HEADLANDS CENTER FOR THE ARTS ANNOUNCES NEW ARTIST COMMISSIONS AND PUBLIC PLAZA ON CAMPUS
The Commons, a new outdoor space for programs and public engagement designed by Bay Area-based Conger, Moss & Guillard, will feature commissions by Ball-Nogues Studio, Chris Kabel, and Nathan Lynch
Spring ribbon-cutting will be followed by public celebrations in September 2017
Sausalito, CA…Headlands Center for the Arts announced today that, in 2017, it will officially open The Commons, a redesigned outdoor space for the public and for Headlands’ resident and visiting artists on its historic campus just north of San Francisco.
Sited between the two main buildings on the Headlands campus, The Commons will enable more public programming and provide a welcoming space to relax, connect with art and artists, and enjoy the natural environment. The Commons is the latest project in Headlands’ Commissions Program in which esteemed artists are invited to develop site-specific projects that integrate seamlessly into the ongoing rehabilitation of the historic campus, a former military base-turned art center that is part of the Golden Gate National Recreation Area. Since 1986, Headlands’ Commissions Program has supported six campus rehabilitation projects: Rodeo Room and Eastwing (David Ireland and Mark Thompson, 1986); The Mess Hall (Ann Hamilton, 1989); The Latrine (Bruce Tomb and John Randolph, 1988); Building 960 (Leonard Hunter and Mark Cavagnero, 1999); Reserve Ark Victory Garden (Amy Franceschini and Michael Swaine, 2008); and The Key Room (Carrie Hott, 2016).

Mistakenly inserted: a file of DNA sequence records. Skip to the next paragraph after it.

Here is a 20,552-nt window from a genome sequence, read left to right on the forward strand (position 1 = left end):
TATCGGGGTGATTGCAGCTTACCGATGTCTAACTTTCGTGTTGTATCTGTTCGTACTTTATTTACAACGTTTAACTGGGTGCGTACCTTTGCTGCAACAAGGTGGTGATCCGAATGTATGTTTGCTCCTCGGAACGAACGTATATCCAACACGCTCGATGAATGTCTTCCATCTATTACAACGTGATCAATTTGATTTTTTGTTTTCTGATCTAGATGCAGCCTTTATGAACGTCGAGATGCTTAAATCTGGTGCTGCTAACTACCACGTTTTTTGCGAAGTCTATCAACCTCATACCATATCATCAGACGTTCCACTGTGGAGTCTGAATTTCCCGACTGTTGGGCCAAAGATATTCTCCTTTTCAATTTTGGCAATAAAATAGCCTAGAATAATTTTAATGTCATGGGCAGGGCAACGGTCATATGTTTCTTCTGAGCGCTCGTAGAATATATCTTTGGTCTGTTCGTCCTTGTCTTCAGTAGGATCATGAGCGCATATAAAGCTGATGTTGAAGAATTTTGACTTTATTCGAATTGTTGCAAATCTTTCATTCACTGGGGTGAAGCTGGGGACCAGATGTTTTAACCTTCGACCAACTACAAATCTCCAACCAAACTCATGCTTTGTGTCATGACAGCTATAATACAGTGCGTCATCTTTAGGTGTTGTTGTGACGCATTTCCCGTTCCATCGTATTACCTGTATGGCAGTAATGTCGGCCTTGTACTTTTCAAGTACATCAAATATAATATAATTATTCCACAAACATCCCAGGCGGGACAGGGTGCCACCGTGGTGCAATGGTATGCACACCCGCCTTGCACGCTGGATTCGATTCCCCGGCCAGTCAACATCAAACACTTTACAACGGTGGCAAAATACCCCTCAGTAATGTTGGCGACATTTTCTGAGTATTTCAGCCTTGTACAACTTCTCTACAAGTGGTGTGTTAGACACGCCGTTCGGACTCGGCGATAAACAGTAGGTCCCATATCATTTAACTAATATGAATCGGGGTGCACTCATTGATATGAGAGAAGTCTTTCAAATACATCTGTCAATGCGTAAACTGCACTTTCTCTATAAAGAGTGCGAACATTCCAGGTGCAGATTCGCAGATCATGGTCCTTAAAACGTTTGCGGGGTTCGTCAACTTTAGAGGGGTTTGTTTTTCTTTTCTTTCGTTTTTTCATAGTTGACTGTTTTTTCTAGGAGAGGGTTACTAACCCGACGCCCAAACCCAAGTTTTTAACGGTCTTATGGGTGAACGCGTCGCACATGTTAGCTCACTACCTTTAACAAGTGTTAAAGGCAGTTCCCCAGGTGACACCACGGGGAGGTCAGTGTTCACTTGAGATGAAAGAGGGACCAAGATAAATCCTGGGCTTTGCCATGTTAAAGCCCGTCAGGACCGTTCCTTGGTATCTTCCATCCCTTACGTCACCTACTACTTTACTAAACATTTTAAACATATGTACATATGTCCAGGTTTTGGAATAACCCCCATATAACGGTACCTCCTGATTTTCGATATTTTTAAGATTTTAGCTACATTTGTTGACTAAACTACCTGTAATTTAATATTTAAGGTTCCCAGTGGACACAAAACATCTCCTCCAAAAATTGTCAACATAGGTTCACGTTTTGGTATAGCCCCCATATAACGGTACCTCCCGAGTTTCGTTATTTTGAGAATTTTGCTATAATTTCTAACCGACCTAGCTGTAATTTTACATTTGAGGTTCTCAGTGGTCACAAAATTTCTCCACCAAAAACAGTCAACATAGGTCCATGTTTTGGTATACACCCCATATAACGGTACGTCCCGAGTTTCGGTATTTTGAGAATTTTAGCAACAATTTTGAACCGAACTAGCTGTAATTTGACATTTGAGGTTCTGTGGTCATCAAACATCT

Kevin Conger and his firm Conger, Moss & Guillard Landscape Architecture (CMG) of San Francisco are the lead designers for The Commons, a $1.8 million project generously funded by a group of individual supporters and foundations. Alongside the organization’s staff and Board, CMG has envisioned a dynamic, site-appropriate space that takes inspiration from the campus’ military history and unique landscape, is both poetic and pragmatic, and builds on Headlands’ history of innovative rehabilitation and space re-use. The project incorporates newly commissioned, permanent artworks by local, national, and international artists; a casual outdoor amphitheater for both day-to-day enjoyment and special event presentations; and a promenade that connects the two main buildings. Importantly, the project addresses ADA visitor parking and access and fire and emergency vehicle access. Each aspect of The Commons is intentionally designed to embody and expand Headlands’ ethos as a place where artistic practice, dialogue, community, and nature coexist and enliven one another.
The artists selected to create specific elements of The Commons are: Ball-Nogues Studio, a practice working within the intersection of architecture, art, and industrial design in Los Angeles; Chris Kabel, a Dutch designer based in Rotterdam; and Nathan Lynch, a Bay-Area sculptor and performance artist. More information about these projects and additional commissions will be announced closer to the opening date.